About Australian Aid

Australia’s overseas aid has helped millions of people across the world to break down the barriers that held them in a cycle of poverty. Australian aid has provided millions of people with access to safe drinking water, education, essential health services, sustainable livelihoods, improved gender equality and economic development.  Our aid has provided life-saving assistance to millions in emergencies like Cyclone Pam in Vanuatu or the Nepal earthquake.

However, the government has cut the Australian aid program by a staggering $11.3 billion over four years. Australian aid is now at the lowest level it’s ever been in its six decade history.  The consequences are devastating for people in the world’s most vulnerable communities.

Caritas Australia believes that Australian aid is a reflection of our sense of fairness and justice.  That’s why we are asking all political parties to agree to restore the Australian aid budget to 2012 levels (before the $11.3 billion cuts) in the next term of government. In the longer-term we’re asking for all parties to commit to an aid target of 0.7% GNI by 2030. (When signing the Millennium Development Goals in 2000, Australia committed to reaching 0.7% GNI by 2015.  Australia is currently at 0.23% GNI while the UK reached 0.7% last year).

About climate justice

Climate change is one of the single biggest threats to reducing poverty.  Many of Caritas Australia’s partner communities are already experiencing the harsh impacts of a changing climate.  They have told us the seas are rising around their homes, droughts are lasting longer, farming seasons are more unpredictable, fresh water is scarcer and extreme weather events such as cyclones are becoming fiercer.  They have spoken of the harsh impacts on their families, livelihoods, health and food security.

If we are serious about tackling poverty, we need to take climate change seriously. The world’s poorest people are already being hit hardest by climate change, despite having contributed the least to global warming.  In advocating for climate justice, we are encouraged by Pope Francis’ strong leadership on caring for creation including through his Encyclical Laudato Si’.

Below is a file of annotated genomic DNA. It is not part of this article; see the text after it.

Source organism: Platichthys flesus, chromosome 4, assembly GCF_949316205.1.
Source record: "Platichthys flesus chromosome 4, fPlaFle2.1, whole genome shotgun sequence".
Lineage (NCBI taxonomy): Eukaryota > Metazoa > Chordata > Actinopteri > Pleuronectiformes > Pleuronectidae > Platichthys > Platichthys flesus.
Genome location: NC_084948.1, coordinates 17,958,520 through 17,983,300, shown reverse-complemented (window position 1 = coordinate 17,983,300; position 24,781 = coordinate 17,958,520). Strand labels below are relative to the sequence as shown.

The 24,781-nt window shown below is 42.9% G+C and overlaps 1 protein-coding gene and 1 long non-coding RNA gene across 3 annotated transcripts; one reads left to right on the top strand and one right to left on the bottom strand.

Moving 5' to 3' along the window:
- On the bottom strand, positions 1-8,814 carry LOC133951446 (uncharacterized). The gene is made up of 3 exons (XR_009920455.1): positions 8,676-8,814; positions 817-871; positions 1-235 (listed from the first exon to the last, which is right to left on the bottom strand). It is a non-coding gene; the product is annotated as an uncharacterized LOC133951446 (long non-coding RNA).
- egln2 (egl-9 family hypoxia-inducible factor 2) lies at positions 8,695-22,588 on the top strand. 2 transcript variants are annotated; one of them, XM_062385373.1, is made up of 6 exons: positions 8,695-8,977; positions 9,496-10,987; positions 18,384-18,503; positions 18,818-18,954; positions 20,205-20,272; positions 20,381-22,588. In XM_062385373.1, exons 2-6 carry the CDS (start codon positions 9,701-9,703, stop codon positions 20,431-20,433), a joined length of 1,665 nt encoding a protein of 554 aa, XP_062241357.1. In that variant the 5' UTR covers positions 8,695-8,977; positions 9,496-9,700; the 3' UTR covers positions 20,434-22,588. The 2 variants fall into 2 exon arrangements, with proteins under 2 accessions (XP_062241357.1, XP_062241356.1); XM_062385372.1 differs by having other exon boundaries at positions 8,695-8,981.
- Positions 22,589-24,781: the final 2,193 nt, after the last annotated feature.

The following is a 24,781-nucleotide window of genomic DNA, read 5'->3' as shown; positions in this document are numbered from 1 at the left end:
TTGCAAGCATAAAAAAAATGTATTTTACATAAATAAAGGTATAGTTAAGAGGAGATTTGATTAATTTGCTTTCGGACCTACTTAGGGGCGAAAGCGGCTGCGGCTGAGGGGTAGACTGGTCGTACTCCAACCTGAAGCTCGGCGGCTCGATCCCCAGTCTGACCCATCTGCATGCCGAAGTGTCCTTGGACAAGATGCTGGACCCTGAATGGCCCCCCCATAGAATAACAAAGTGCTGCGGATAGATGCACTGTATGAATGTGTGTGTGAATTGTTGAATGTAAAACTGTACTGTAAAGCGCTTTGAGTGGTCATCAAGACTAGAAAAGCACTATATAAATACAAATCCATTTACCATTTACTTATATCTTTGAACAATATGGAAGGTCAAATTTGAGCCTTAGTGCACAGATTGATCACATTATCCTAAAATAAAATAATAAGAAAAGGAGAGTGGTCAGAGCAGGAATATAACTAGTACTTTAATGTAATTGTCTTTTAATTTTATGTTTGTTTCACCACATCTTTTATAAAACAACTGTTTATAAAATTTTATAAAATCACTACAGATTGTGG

Australia has a responsibility to strengthen our climate targets and to help our poorer neighbours tackle climate change.  Australia is an industrialised country that has benefited from the fossil fuel-driven economic system that has contributed to climate change.  Australia is currently the highest per capita carbon emitter in the OECD, and the 13th highest per capita emitter in the world. We have far greater capacity - and responsibility - to cut our greenhouse gas emissions than poorer countries.

‘Net zero carbon pollution’ means a balance between the amount we pollute and the amount we reabsorb e.g. through forests.  Rapid emission reductions is a vital part of achieving net zero carbon pollution. Net zero carbon pollution by 2050 is what Australia needs to achieve in order to play its part in limiting global warming to 1.5 degrees.  To get us there, Australia should commit to reducing emissions compared to 2005 levels by 45-65% by 2025 and by 65-80% by 2030.

About First Australians

Caritas Australia recognises the unacceptable gap between Indigenous and non-Indigenous Australians across many quality of life indicators, including life expectancy, infant and maternal mortality, education and health.

These inequalities today are direct consequences of Australia’s colonial history, which has included violence, massacres and warfare, intentional destruction of culture and families, theft of land and removal of people, and imposed governing structures that continue to oppress and divide Aboriginal and Torres Strait Islander peoples.

We advocate for First Australians justice because, although the majority of Caritas Australia’s work is done beyond Australia’s shores we recognise that, as an Australian agency, we are also impelled to address issues of poverty and injustice at home. We consider it a core part of our Mission to confront the inequalities that persist today as the legacy of colonialism, dispossession and silence.

We advocate for policies which uphold the human rights of First Australians by ensuring their partnership in decisions which affect them. Having their diverse voices respected and represented in decision-making processes is of great importance to our First Australian communities, who have often had decisions that affect their lives and communities forced upon them by authorities.

This call also reflects the Catholic Social Teaching principle of subsidiarity which requires that decision-making is made by the people most affected by the decisions.

About Caritas Australia’s advocacy work

Given our mission to end poverty, promote justice and uphold dignity, it is our responsibility to address the root causes of marginalisation and poverty rather than only the effects.  We believe that advocacy is an important way for change to occur, by raising awareness of issues of injustice and encouraging fairer policies.

Caritas Australia advocates for attitudes, policies and actions that uphold Catholic Social Teaching principles, from all people.  This includes people of influence and power such as political leaders, regardless of political party.

Pope Francis speaks of the responsibility of non-government organisations such as Caritas Australia to take action, saying, “Society, through non-governmental organizations and intermediate groups, must put pressure on governments to develop more rigorous regulations, procedures and controls.” [Laudato Si’, para 179].

We can achieve change if we work together in solidarity. Please join our campaign.

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